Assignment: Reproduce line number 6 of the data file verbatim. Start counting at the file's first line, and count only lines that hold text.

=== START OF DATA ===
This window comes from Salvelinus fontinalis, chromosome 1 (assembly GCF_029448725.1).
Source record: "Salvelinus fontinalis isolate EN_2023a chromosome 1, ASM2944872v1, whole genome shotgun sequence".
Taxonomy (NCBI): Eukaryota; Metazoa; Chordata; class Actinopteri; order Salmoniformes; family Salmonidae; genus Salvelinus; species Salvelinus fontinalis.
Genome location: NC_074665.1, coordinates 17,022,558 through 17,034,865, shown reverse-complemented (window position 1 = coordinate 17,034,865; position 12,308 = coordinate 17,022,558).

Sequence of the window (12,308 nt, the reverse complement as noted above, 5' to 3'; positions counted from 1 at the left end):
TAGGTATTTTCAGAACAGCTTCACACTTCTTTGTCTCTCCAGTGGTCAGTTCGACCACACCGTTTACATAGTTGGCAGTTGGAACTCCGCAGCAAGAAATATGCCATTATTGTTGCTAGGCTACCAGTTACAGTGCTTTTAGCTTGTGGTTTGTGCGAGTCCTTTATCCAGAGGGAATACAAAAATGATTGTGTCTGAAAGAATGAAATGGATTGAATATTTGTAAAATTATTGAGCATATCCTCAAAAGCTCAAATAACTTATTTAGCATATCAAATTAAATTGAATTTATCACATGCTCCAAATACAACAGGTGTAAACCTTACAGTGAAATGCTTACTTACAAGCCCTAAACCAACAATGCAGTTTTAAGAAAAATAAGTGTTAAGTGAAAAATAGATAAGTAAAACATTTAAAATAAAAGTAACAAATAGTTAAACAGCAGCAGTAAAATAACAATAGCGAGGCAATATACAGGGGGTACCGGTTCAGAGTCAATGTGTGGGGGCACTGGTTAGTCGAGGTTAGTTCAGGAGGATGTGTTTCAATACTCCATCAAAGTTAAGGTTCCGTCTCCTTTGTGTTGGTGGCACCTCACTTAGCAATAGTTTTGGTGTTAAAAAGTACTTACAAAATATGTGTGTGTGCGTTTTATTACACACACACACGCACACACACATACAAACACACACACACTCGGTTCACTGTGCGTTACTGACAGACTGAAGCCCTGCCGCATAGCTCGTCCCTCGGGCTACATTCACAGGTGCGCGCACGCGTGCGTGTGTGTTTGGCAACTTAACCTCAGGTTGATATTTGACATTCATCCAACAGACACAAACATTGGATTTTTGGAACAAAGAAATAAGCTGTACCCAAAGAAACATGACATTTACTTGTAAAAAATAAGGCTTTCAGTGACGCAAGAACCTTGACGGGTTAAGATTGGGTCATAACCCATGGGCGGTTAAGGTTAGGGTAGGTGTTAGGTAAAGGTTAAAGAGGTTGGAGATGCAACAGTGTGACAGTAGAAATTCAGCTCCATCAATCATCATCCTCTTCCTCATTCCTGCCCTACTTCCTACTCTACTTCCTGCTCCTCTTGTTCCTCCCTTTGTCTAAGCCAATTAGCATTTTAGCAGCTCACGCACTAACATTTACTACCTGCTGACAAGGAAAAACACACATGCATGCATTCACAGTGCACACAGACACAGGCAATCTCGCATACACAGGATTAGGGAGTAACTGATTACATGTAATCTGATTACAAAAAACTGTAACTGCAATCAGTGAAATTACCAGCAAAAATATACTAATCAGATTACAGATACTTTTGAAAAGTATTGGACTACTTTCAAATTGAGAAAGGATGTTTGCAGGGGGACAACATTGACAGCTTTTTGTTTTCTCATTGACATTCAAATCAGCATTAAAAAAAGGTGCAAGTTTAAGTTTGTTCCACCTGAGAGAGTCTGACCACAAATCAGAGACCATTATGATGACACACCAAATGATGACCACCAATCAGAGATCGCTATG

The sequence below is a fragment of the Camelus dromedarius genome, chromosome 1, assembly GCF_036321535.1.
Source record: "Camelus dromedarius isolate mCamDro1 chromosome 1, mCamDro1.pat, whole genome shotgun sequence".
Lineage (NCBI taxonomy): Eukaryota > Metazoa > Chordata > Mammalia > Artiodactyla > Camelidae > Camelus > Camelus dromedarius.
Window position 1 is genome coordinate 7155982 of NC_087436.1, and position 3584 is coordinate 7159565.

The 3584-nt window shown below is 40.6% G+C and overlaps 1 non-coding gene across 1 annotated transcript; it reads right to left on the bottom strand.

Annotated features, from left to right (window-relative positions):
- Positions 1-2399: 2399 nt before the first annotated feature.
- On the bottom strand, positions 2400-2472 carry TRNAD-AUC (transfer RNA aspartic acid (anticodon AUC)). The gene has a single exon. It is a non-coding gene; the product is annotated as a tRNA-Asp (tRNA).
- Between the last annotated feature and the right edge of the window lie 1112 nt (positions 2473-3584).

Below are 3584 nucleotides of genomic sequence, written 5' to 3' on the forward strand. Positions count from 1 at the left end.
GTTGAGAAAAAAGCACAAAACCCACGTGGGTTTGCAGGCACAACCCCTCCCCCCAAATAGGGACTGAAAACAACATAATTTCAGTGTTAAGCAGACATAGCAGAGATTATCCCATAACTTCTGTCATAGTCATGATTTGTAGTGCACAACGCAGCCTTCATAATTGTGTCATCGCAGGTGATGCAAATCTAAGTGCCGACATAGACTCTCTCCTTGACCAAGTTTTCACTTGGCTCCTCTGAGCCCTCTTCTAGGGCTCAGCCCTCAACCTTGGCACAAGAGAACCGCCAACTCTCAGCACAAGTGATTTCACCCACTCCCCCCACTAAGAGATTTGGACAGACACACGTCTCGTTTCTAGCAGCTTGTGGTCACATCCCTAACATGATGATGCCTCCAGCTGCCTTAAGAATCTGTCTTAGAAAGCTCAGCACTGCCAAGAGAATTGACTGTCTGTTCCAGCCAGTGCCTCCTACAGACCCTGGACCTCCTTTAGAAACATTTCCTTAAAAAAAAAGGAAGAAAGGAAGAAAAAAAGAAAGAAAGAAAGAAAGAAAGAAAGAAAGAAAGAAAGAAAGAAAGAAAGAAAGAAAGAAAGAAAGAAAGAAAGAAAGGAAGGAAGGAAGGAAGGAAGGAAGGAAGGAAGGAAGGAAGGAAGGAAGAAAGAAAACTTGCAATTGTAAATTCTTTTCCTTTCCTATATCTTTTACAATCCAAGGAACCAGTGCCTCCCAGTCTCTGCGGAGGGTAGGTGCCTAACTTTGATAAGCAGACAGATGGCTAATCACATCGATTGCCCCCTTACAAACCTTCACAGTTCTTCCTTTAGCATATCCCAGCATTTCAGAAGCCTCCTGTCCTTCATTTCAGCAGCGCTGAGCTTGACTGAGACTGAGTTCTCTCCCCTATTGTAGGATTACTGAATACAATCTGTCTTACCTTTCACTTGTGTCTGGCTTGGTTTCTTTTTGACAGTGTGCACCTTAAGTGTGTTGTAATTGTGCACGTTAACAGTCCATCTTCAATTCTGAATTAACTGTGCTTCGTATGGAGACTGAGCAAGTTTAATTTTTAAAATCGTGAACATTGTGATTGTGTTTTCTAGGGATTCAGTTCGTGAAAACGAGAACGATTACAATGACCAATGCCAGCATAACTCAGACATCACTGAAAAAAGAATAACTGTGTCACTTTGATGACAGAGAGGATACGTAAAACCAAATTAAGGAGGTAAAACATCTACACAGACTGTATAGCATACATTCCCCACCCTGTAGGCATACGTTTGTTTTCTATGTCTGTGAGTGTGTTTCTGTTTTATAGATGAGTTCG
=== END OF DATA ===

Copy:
TAGGTATTTTCAGAACAGCTTCACACTTCTTTGTCTCTCCAGTGGTCAGTTCGACCACACCGTTTACATAGTTGGCAGTTGGAACTCCGCAGCAAGAAATATGCCATTATTGTTGCTAGGCTACCAGTTACAGTGCTTTTAGCTTGTGGTTTGTGCGAGTCCTTTATCCAGAGGGAATACAAAAATGATTGTGTCTGAAAGAATGAAATGGATTGAATATTTGTAAAATTATTGAGCATATCCTCAAAAGCTCAAATAACTTATTTAGCATATCAAATTAAATTGAATTTATCACATGCTCCAAATACAACAGGTGTAAACCTTACAGTGAAATGCTTACTTACAAGCCCTAAACCAACAATGCAGTTTTAAGAAAAATAAGTGTTAAGTGAAAAATAGATAAGTAAAACATTTAAAATAAAAGTAACAAATAGTTAAACAGCAGCAGTAAAATAACAATAGCGAGGCAATATACAGGGGGTACCGGTTCAGAGTCAATGTGTGGGGGCACTGGTTAGTCGAGGTTAGTTCAGGAGGATGTGTTTCAATACTCCATCAAAGTTAAGGTTCCGTCTCCTTTGTGTTGGTGGCACCTCACTTAGCAATAGTTTTGGTGTTAAAAAGTACTTACAAAATATGTGTGTGTGCGTTTTATTACACACACACACGCACACACACATACAAACACACACACACTCGGTTCACTGTGCGTTACTGACAGACTGAAGCCCTGCCGCATAGCTCGTCCCTCGGGCTACATTCACAGGTGCGCGCACGCGTGCGTGTGTGTTTGGCAACTTAACCTCAGGTTGATATTTGACATTCATCCAACAGACACAAACATTGGATTTTTGGAACAAAGAAATAAGCTGTACCCAAAGAAACATGACATTTACTTGTAAAAAATAAGGCTTTCAGTGACGCAAGAACCTTGACGGGTTAAGATTGGGTCATAACCCATGGGCGGTTAAGGTTAGGGTAGGTGTTAGGTAAAGGTTAAAGAGGTTGGAGATGCAACAGTGTGACAGTAGAAATTCAGCTCCATCAATCATCATCCTCTTCCTCATTCCTGCCCTACTTCCTACTCTACTTCCTGCTCCTCTTGTTCCTCCCTTTGTCTAAGCCAATTAGCATTTTAGCAGCTCACGCACTAACATTTACTACCTGCTGACAAGGAAAAACACACATGCATGCATTCACAGTGCACACAGACACAGGCAATCTCGCATACACAGGATTAGGGAGTAACTGATTACATGTAATCTGATTACAAAAAACTGTAACTGCAATCAGTGAAATTACCAGCAAAAATATACTAATCAGATTACAGATACTTTTGAAAAGTATTGGACTACTTTCAAATTGAGAAAGGATGTTTGCAGGGGGACAACATTGACAGCTTTTTGTTTTCTCATTGACATTCAAATCAGCATTAAAAAAAGGTGCAAGTTTAAGTTTGTTCCACCTGAGAGAGTCTGACCACAAATCAGAGACCATTATGATGACACACCAAATGATGACCACCAATCAGAGATCGCTATG